By Jim Schutze
By Rachel Watts
By Lauren Drewes Daniels
By Anna Merlan
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About 30 minutes into the interview, Dave Gibson stops, frowns, shrugs, and lets out a slight moan. He is in the middle of explaining why it has been four years since his band, Slowpoke, has released an album, and suddenly it has struck him that perhaps he's burying a story of good fortune--on April 7, Slowpoke will release its second record, Virgin Stripes, on Geffen Records--beneath too many what-could-have-beens.
"This is making me feel like a Barbara Walters interview," he says, shifting uncomfortably in his seat. "Are you trying to make me cry?"
He and bassist Corbett Guest have been talking about the fact that Virgin Stripes isn't a new record at all, but a collection of songs that's two years old. The album has been finished for so long that Gibson was well into writing a third album before he discovered that Geffen--home to Sonic Youth, Lisa Loeb, and, um, Counting Crows--was indeed going to debut Slowpoke with Virgin Stripes, and even then, he wasn't sure whether it was such a hot idea. Not that he wasn't proud of the music, not that rock and roll comes bearing an expiration date, but still, maybe it was time to move on.
As such, Gibson and Guest are at once thrilled and a little diffident--happy to get their music out at last, but also a bit weary and ready to look ahead.
"Where have our lives gone?" Gibson asks no one in particular, shaking his head and wearing what's either a frown or a grin.
Their story begins in 1994, shortly after the release of Mad Chen, Slowpoke's debut on the then-small indie Grass Records. Mad Chen sounded not too unlike the Afghan Whigs and the Toadies fighting with Jawbox for control of the studio. Gibson growled his songs about the death of love ("can't stand the sickness of devotion") over music that sounded like an unexpected firecracker on a still night. Yet the momentum created by Mad Chen dissipated within months: Word circulated throughout Deep Ellum that Slowpoke had broken up, and Gibson had gone back to school to get his master's degree in biochemistry. Gibson all but disappeared from the downtown clubs, and drummer Chris Michaels split and formed his own band. That was that, it appeared, the end before the beginning. Only a split seven-inch single with the Toadies ever appeared.
Gibson now explains that Slowpoke was still together, only with a rotting lineup of musicians that included Corbett Guest on bass and Brent Dunham, the bassist on Mad Chen, on guitar. Gibson and the band were ready to record a second album, but Grass kept putting the band off; executives at the label explained that Grass was in the middle of being sold and that it didn't make sense to record if the label wasn't going to be around. Guest and Gibson explain that Slowpoke actually recorded at least three albums' worth of material that never saw release, but because of Grass' impending sale, there was no pressure to record for anyone but themselves.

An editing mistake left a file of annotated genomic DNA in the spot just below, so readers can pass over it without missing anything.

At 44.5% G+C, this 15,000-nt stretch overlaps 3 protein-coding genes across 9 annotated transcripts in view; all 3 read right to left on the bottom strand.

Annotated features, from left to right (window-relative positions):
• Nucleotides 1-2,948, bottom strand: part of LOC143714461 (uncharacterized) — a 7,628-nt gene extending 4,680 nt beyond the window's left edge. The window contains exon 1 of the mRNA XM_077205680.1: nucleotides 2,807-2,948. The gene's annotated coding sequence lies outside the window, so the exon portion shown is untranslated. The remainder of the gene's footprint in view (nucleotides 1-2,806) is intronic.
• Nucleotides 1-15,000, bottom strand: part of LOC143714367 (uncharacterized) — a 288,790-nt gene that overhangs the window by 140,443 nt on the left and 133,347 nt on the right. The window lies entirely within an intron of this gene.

"The band existed," Guest says. "It was just quietly finding its way."
"Grass wasn't offering us our second record, and we weren't forcing the issue," Gibson adds. "We were like, 'Whatever--we'll do what we enjoy by playing and writing music and not getting our hopes up.' That's the killer."
In early 1996, Grass gave the band the OK to record its second album, using Wally Gagel (Folk Implosion, The Old 97's) as producer; the band trekked up to the vaunted Ft. Apache Studios in Boston and recorded Virgin Stripes, thinking the whole time it would be released through Grass--which was indeed bought out and became Wind-Up Records.
The music was a remarkable step away from Mad Chen. Where the first record had been dissonant and derivative, even by the band's own admission, its successor was as pop and accessible as they come, a record so radio-friendly it all but hugs the listener. Songs such as "Lorraine" (the first single), "Hey! Alma Mater," and "Am I Shade?" belie an art-pop sensibility that blends swirling effects with straightforward melodies; the result is an album that feels bigger than its songs, like an acoustic record recorded on a dozen electric guitars and keyboards. Virgin Stripes is not as loud as Mad Chen, not as dirty and visceral or oblique; but never for a moment does the album sound dishonest, like a cop-out. It earns its eccentricities.
"I think a lot of old Slowpoke demos that Dave did were poppy and catchy, but we would just pollute them in the process," Guest says, explaining the extreme differences between the albums. "When this record came about, it was like, we wanted to be true to the songs from the very start."
"At heart," Gibson says, "I'm a pop fan."
During the recording of Virgin Stripes, the band handed over a three-song cassette to the folks at Grass--a tape that somehow began making the rounds at a few major labels, including Elektra Records. According to Gibson and Guest, one A&R man from Elektra contacted Grass--which, by then, had become Wind-Up--about buying Slowpoke out of its two-record deal, thinking the indie would be happy to make a little extra scratch selling off one of its baby bands. But no deal: Wind-Up wanted to become a player in the music business, and figured if Elektra was interested in Slowpoke, maybe it had something after all.